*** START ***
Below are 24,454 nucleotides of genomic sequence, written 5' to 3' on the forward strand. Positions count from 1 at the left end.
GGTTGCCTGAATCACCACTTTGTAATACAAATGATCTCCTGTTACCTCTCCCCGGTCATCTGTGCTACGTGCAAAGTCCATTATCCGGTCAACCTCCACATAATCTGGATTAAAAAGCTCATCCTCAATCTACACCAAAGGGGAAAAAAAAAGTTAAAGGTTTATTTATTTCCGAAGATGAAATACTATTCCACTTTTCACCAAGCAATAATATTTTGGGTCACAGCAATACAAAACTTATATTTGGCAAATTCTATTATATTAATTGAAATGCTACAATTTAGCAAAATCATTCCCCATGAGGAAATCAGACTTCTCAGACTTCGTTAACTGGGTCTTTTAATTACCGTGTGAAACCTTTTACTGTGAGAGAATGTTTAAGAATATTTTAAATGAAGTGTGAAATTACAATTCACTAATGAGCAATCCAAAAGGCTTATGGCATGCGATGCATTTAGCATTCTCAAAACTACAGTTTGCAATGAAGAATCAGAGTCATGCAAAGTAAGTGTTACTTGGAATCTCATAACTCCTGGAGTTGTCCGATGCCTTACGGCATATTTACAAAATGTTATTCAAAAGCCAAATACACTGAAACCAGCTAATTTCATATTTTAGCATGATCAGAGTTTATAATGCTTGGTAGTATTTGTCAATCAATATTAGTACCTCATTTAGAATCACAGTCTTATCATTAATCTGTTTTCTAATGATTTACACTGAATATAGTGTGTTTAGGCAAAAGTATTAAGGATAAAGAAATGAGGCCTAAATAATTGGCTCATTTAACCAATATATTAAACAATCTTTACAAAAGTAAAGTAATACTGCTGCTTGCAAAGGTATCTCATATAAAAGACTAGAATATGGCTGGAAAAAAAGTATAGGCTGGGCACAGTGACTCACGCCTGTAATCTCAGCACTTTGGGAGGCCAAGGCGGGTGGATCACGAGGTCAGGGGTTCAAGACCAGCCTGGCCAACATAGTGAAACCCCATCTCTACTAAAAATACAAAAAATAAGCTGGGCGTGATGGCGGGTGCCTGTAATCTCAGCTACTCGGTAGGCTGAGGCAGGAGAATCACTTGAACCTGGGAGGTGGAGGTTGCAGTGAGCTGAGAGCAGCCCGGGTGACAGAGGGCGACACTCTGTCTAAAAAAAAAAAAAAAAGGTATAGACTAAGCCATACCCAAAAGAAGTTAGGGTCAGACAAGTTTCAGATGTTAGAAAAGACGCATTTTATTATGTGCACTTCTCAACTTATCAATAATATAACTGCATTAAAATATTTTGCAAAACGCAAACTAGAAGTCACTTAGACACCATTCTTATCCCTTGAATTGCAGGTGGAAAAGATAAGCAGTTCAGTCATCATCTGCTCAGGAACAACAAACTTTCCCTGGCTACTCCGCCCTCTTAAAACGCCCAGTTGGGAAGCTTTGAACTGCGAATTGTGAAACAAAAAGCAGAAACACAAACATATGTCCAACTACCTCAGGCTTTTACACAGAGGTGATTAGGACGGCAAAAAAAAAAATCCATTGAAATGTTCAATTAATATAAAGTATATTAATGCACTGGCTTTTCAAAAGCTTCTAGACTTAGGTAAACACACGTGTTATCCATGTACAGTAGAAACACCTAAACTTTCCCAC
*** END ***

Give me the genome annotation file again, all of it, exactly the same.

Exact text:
Below are 24,454 nucleotides of genomic sequence, written 5' to 3' on the forward strand. Positions count from 1 at the left end.
GGTTGCCTGAATCACCACTTTGTAATACAAATGATCTCCTGTTACCTCTCCCCGGTCATCTGTGCTACGTGCAAAGTCCATTATCCGGTCAACCTCCACATAATCTGGATTAAAAAGCTCATCCTCAATCTACACCAAAGGGGAAAAAAAAAGTTAAAGGTTTATTTATTTCCGAAGATGAAATACTATTCCACTTTTCACCAAGCAATAATATTTTGGGTCACAGCAATACAAAACTTATATTTGGCAAATTCTATTATATTAATTGAAATGCTACAATTTAGCAAAATCATTCCCCATGAGGAAATCAGACTTCTCAGACTTCGTTAACTGGGTCTTTTAATTACCGTGTGAAACCTTTTACTGTGAGAGAATGTTTAAGAATATTTTAAATGAAGTGTGAAATTACAATTCACTAATGAGCAATCCAAAAGGCTTATGGCATGCGATGCATTTAGCATTCTCAAAACTACAGTTTGCAATGAAGAATCAGAGTCATGCAAAGTAAGTGTTACTTGGAATCTCATAACTCCTGGAGTTGTCCGATGCCTTACGGCATATTTACAAAATGTTATTCAAAAGCCAAATACACTGAAACCAGCTAATTTCATATTTTAGCATGATCAGAGTTTATAATGCTTGGTAGTATTTGTCAATCAATATTAGTACCTCATTTAGAATCACAGTCTTATCATTAATCTGTTTTCTAATGATTTACACTGAATATAGTGTGTTTAGGCAAAAGTATTAAGGATAAAGAAATGAGGCCTAAATAATTGGCTCATTTAACCAATATATTAAACAATCTTTACAAAAGTAAAGTAATACTGCTGCTTGCAAAGGTATCTCATATAAAAGACTAGAATATGGCTGGAAAAAAAGTATAGGCTGGGCACAGTGACTCACGCCTGTAATCTCAGCACTTTGGGAGGCCAAGGCGGGTGGATCACGAGGTCAGGGGTTCAAGACCAGCCTGGCCAACATAGTGAAACCCCATCTCTACTAAAAATACAAAAAATAAGCTGGGCGTGATGGCGGGTGCCTGTAATCTCAGCTACTCGGTAGGCTGAGGCAGGAGAATCACTTGAACCTGGGAGGTGGAGGTTGCAGTGAGCTGAGAGCAGCCCGGGTGACAGAGGGCGACACTCTGTCTAAAAAAAAAAAAAAAAGGTATAGACTAAGCCATACCCAAAAGAAGTTAGGGTCAGACAAGTTTCAGATGTTAGAAAAGACGCATTTTATTATGTGCACTTCTCAACTTATCAATAATATAACTGCATTAAAATATTTTGCAAAACGCAAACTAGAAGTCACTTAGACACCATTCTTATCCCTTGAATTGCAGGTGGAAAAGATAAGCAGTTCAGTCATCATCTGCTCAGGAACAACAAACTTTCCCTGGCTACTCCGCCCTCTTAAAACGCCCAGTTGGGAAGCTTTGAACTGCGAATTGTGAAACAAAAAGCAGAAACACAAACATATGTCCAACTACCTCAGGCTTTTACACAGAGGTGATTAGGACGGCAAAAAAAAAAATCCATTGAAATGTTCAATTAATATAAAGTATATTAATGCACTGGCTTTTCAAAAGCTTCTAGACTTAGGTAAACACACGTGTTATCCATGTACAGTAGAAACACCTAAACTTTCCCAC